Review: Western Digital Velociraptor 1TB

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Up for review is the newest Velociraptor from Western Digital. The newest line of devices from Western Digital come in 250GB, 500GB and 1TB, for this review we will be testing the 1TB and see exactly what speeds it can provide for those anxious to get decent capacity and still have some nice speeds. When Western Digital originally released the Velociraptor drives, people were taken by storm and typically it was the only way to increase speed and such the 10,000rpm from Western Digital was the norm for those seeking a speed increase.

Now we have SSDs and while they are dropping in price. They still do not offer near the capacity as that of the Velociraptor and nowhere near the same price range. Now of course SSDs are inherently faster, they do have their own flaws and of course as it has been said before and should be well-known that they have a hefty price tag unless you can make do with a 120GB drive. That being said, we really aren’t here to compare and if we were it would be would other hard drives.

So now let’s take a look at the specs of the newest line of drives from Western Digital and compare them to their predecessors.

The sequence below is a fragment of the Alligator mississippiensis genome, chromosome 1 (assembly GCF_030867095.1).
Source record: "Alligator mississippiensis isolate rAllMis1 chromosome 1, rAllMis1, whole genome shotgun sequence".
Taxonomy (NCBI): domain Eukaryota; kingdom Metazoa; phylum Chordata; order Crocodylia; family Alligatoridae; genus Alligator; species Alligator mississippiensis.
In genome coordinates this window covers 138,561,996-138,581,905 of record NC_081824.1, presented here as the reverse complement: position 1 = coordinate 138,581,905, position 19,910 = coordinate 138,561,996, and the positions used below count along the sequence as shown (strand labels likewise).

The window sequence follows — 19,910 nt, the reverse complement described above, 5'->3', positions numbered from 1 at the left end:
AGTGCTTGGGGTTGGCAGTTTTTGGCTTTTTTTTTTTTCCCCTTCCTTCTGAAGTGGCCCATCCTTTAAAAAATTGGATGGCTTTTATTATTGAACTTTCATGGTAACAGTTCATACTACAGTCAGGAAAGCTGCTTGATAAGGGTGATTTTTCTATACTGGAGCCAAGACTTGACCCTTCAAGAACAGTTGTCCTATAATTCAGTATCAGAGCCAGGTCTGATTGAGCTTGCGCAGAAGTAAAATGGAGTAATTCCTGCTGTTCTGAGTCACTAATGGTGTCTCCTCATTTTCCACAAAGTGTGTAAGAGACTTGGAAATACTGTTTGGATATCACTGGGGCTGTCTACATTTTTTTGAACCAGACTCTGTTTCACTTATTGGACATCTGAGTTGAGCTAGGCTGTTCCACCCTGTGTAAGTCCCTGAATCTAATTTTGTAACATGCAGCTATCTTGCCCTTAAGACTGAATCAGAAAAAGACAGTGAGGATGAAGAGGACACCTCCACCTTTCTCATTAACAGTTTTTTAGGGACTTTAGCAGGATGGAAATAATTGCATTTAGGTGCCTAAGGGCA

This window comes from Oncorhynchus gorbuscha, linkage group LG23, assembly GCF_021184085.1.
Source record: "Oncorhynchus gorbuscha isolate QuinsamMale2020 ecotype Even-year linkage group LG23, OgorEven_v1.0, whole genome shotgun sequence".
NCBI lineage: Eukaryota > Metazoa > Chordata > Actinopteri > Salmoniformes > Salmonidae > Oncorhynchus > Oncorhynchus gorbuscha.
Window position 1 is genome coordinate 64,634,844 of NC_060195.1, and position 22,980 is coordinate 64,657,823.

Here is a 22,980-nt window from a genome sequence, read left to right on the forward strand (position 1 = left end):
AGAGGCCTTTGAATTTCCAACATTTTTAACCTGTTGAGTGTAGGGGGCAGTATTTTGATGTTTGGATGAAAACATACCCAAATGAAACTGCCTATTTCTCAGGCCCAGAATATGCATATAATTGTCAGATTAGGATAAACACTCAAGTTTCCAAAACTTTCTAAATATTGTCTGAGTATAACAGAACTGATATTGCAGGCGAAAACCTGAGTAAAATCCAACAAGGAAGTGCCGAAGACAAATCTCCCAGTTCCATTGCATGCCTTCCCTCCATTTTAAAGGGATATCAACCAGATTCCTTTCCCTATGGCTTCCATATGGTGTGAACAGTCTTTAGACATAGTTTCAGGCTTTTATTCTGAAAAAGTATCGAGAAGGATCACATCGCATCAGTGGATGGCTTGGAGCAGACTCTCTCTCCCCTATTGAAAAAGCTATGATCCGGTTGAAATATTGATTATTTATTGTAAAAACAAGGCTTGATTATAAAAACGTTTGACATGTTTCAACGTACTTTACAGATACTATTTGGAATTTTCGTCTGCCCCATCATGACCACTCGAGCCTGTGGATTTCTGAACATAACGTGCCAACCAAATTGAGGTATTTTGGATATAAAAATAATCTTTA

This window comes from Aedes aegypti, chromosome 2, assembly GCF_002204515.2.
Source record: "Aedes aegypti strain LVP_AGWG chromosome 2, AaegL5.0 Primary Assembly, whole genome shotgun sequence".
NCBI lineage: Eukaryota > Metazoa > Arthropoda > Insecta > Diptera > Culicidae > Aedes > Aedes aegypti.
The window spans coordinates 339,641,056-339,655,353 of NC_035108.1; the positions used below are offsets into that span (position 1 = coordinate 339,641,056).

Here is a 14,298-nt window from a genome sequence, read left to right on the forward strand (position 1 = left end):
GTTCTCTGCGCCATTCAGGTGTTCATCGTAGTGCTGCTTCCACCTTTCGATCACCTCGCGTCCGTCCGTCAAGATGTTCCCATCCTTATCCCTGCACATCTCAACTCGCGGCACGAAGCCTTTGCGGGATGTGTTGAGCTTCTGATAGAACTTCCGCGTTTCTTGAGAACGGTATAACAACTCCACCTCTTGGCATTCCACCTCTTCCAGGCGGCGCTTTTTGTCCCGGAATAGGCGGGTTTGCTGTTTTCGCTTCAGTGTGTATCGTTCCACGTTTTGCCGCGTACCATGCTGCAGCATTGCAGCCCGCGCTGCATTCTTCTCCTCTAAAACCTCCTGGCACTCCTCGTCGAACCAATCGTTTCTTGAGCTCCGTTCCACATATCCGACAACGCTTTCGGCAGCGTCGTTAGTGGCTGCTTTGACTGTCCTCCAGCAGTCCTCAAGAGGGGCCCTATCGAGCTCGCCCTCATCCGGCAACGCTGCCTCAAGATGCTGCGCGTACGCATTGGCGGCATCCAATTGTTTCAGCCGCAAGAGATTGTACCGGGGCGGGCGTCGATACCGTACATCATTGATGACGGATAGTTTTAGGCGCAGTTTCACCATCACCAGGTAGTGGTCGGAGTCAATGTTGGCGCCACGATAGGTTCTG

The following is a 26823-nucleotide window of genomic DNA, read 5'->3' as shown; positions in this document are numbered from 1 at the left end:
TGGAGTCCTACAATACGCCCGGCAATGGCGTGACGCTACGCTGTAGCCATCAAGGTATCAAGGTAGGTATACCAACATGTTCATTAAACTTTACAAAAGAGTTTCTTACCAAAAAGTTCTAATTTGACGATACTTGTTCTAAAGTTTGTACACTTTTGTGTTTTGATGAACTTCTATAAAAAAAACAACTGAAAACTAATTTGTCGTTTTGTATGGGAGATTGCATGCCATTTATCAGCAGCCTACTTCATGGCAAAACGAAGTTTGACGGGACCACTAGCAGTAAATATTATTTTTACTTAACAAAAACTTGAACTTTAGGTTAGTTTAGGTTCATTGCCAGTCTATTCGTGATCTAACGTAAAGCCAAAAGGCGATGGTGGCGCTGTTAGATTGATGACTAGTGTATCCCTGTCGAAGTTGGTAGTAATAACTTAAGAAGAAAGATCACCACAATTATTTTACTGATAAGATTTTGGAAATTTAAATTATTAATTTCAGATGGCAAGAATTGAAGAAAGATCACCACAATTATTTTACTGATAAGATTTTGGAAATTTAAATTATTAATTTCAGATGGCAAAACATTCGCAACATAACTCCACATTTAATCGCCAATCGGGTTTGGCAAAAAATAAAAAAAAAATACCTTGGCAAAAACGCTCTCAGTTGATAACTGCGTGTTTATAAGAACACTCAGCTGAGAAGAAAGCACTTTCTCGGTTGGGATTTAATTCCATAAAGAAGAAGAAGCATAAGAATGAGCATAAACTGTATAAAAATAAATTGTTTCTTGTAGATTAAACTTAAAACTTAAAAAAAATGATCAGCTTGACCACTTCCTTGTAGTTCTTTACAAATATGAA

Specifications

There are three different versions of the new VR333M drives and the only difference is their respectable capacities and as such the amount of platters on each drive. The new model number for the series of drives has a nice hint to the size of the platter and you guessed it, WD have squeezed 333GB per platter. The specs for each are below.

WD1000DHTZ
1TB Capacity and contains three 333GB platters with 64MB DDR3 cache

WD5000HHTZ
500GB capacity and contains two 250GB platters with 64MB DDR3 cache

WD2500HHTZ
250GB capacity and contains one 250GB platter with 64MB DDR3 cache

Specifications: 1 TB 500 GB 250 GB
Model number: WD1000DHTZ WD5000HHTZ WD2500HHTZ
Interface: SATA 6 Gb/s SATA 6 Gb/s SATA 6 Gb/s
Formatted capacity: 1 TB 500 GB 250 GB
User sectors per drive: 1,953,525,168 976,773,168 488,397,168
Advanced Format (AF): Yes Yes Yes
SATA latching connector: Yes Yes Yes
Form factor: 3.5-inch 3.5-inch 3.5-inch
RoHS compliant: Yes Yes Yes
Performance:
Data transfer rate (max):
Buffer to host: 6 Gb/s 6 Gb/s 6 Gb/s
Host to/from drive (sustained): 200 MB/s 200 MB/s 200 MB/s
Cache (MB): 64 64 64
Rotational speed (RPM) 10,000 10,000 10,000
Average drive ready time (sec) 8 8 8
Reliability/Data Integrity:
Load/unload cycles 600,000 600,000 600,000
Power Management:
12VDC (A, max): 1.8 1.8 1.8
Average power requirements (W):
Random Read/Write: 5.1 5.1 5.1
Sequential Read/Write: 5.8 5.8 5.8
Idle 4.2 4.2 4.2
Standby and Sleep 1.1 1.1 1.1
Environmental Specifications:
Temperature (°C):
Operating: 5 to 55 5 to 55 5 to 55
Non-operating: -40 to 70 -40 to 70 -40 to 70
Shock (Gs):
Operating (2 ms, read/write): 30 30 30
Operating (2 ms, read): 65 65 65
Non-operating (2 ms): 300 300 300
Average acoustics (dBA):
Idle mode: 30 30 30
Performance seek mode: 37 37 37
Physical Dimensions:
Height (in./mm, max): 1.028/26.1 1.028/26.1 1.028/26.1
Length (in./mm, max): 5.787/147 5.787/147 5.787/147
Width (in./mm, ± .01 in.): 4/101.6 4/101.6 4/101.6
Weight (lb./kg, ± 10%): 1.10/0.50 1.10/0.50 1.10/0.50

The new devices have a stated sustained transfer speed of 200MB/s. So before we get onto the testing, Let’s take a look at some nice shots of the device. Head over to the next page to continue